Technology is everywhere, so it’s no surprise that some grade schoolers have their own cell phones. These days it's only when a child has a nicer one than an adult that it seems a bit extreme! But many parents feel that children this young should not have have cell phones at all.
Four Views on When to Get Your Child a Phone
So what’s the right age for your child to have her own phone, and how do you talk to her about responsible cell phone use? Here, Circle of Moms members and bloggers share four perspectives on when and why a child should get a phone, followed by rules that might accompany this privilege to make it workable for everyone.
1. Your Child Is In Middle School
“That’s when they start wanting to do things with friends, have extra curricular activities they may be involved with, and they start wanting to talk on the phone a lot more.” - Heather of From Crayons to Coupons
2. Your Child Can Pay For It Herself
"We are willing to put them on our plan so that it's cheaper, but we will not pay for it. My husband didn't have a cell phone until he was an adult and could pay for it himself. I don't see any reason for my child to have one if he can borrow one of ours, or if we have his friends' cell phone numbers." Summer K.
"If they want a phone to talk/text to friends, well, my opinion is that they'd have to be old enough to have a job where they could pay for the phone and any charges associated with said phone. Cell phones are great, but they are a privilege and not a right in my book." Julie M. of Natural and Free
"My kids were each allowed to buy a cell phone with their 12th birthday money. Conditions were [that] it was a prepaid phone, they had to pay for their own credit (extra jobs could be done to earn extra when needed), and they always had to keep a couple of dollars credit for an emergency call if need be. They are now 20, 18 and 16. The older two have fancy phones with contracts and the youngest one would love to, but until she is 18 and old enough to sign a contact herself, she is stuck [with] prepaid." -Mardi M.
3. You Feel Your Child is Responsible
"I'm a divorced mom, and would love to give my eight year-old one of the simple 'kid' cell phones if I felt she was responsible enough to take care of it. They only have a few programmable buttons - mom, dad, 911. I think these would be useful for kids to be able to get in touch with either parent in a split-home situation." - Shai S. of The Vagabond Studio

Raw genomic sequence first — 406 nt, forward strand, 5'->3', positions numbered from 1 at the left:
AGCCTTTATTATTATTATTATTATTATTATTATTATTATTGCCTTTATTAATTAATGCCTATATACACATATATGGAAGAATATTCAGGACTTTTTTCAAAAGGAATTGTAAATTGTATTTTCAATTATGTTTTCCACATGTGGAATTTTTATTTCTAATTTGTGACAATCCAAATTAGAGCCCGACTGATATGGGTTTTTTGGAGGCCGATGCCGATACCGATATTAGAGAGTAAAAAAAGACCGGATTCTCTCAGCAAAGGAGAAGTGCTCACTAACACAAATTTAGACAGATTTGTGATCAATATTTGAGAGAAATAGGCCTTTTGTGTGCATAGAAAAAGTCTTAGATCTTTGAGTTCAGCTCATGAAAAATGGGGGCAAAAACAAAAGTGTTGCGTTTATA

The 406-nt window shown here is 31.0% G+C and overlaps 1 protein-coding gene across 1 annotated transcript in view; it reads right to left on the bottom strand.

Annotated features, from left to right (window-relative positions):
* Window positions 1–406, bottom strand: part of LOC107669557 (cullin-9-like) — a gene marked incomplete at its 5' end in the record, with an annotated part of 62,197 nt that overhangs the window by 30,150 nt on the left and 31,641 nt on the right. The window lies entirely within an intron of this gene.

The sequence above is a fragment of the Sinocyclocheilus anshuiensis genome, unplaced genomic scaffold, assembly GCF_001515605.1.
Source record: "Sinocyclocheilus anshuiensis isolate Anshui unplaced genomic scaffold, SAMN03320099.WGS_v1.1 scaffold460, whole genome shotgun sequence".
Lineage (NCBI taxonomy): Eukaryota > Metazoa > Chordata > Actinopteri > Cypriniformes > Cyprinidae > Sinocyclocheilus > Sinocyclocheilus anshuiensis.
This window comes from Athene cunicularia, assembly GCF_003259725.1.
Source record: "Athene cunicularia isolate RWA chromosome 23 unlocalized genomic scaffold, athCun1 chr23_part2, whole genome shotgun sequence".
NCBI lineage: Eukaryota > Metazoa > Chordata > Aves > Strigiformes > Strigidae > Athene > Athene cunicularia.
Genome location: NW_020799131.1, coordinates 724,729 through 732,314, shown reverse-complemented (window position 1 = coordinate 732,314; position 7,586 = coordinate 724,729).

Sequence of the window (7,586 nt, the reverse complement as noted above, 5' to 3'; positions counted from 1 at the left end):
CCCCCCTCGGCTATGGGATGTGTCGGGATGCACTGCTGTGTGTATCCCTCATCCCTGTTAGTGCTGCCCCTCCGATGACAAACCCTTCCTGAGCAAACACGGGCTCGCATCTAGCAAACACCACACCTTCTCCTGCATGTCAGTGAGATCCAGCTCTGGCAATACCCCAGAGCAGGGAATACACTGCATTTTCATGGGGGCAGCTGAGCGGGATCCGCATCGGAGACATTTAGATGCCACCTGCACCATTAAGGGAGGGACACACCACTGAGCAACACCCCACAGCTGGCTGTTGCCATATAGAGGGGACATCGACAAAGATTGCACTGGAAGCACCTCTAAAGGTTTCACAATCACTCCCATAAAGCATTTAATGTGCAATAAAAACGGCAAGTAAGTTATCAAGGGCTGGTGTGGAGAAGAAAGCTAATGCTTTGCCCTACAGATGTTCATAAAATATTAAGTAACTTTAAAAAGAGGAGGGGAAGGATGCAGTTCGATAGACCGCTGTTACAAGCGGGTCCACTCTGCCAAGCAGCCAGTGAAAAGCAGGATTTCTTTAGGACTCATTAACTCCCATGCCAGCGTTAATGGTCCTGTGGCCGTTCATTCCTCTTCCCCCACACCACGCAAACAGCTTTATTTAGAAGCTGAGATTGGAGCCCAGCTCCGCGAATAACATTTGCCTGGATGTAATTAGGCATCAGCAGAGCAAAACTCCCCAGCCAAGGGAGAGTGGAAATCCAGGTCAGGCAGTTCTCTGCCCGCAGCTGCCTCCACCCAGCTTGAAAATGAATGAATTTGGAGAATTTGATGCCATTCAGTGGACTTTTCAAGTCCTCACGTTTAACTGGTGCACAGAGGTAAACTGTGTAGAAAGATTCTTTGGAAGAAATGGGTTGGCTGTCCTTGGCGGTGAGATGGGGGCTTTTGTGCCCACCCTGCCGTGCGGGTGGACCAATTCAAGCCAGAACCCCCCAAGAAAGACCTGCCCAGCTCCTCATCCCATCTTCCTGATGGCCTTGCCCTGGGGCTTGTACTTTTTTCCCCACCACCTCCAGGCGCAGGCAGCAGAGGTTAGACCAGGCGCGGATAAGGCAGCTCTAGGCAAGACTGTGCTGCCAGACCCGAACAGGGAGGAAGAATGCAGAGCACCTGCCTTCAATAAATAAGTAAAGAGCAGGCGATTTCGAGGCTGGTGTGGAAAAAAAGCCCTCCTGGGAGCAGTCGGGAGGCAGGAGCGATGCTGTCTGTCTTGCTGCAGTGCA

"It's a very personal decision whether to give a child a phone — how responsible they are, etc." - Rosemary S.
4. Your Child Truly Needs a Phone
"Our daughter is ten and plays quite a few sports and is also being invited to many sleepovers. Already we have had more than one instance where she forgot to call us and we went over half a day without hearing from her (which is very nerve wracking). After that happened, we talked about letting her use a cell phone for those times that she is at someone else's home, or is at a sporting event without us. We are giving her an old iPhone that we have and we are signing her up with the most basic plan with the understanding that this phone will only be given to her when she is not with us." - Tina from ShopaholicMommy
"Now that he's riding his bike to/from school I feel better [that] he has a cell phone to call for help if needed. His phone only costs $9.99 a month so it was way cheaper than a land line." - Bonnie W
"I would say as soon as they can start understanding what a cell phone is, you can purchase just those basic track-phones and have nothing on it but basic calling. Sit down with them and tell them that its for emergencies only, like if they missed the bus from school, etc." - Lisa D.
Cell Phone Rules for Kids
Although moms don't quite agree on the timing, all do agree that there should be rules when you do finally give your child a cell phone.
"The rules we have are no phone until chores and homework are done after school, then no phone after 8 p.m. or at mealtime. This gives her time to communicate with us, or she is glued to her phone and the constant texts from friends." -Nicole B.
"Our agreement has been if he wants to go out with friends off of our street he must have his phone on him, charged, and if I call he must answer. If he can't find it, or its not charged (which can be often) he can't go. It works well for us. He isn't much of a talker, so he really doesn't use it to chitchat with friends." - Candice D.
"The phone was for letting us know where she was, not to text her friends. She was allowed to text socially on weekends only. Our provider also allows us to see how many incoming/outgoing texts were sent, so she knew we were monitoring that." - Phae E. of NakedLabels
In addition to the rules above, moms suggest the following:
- No phones at church
- No phones in the bedroom after bedtime (Frances F. has her daughters leave their phones on the kitchen counter at night)
- Parents have the right to check a child's texts, emails and calls whenever they choose
- Phones can be taken away if the child is not doing well in school and keeping up with chores and other responsibilities
When did your child first have a cell phone?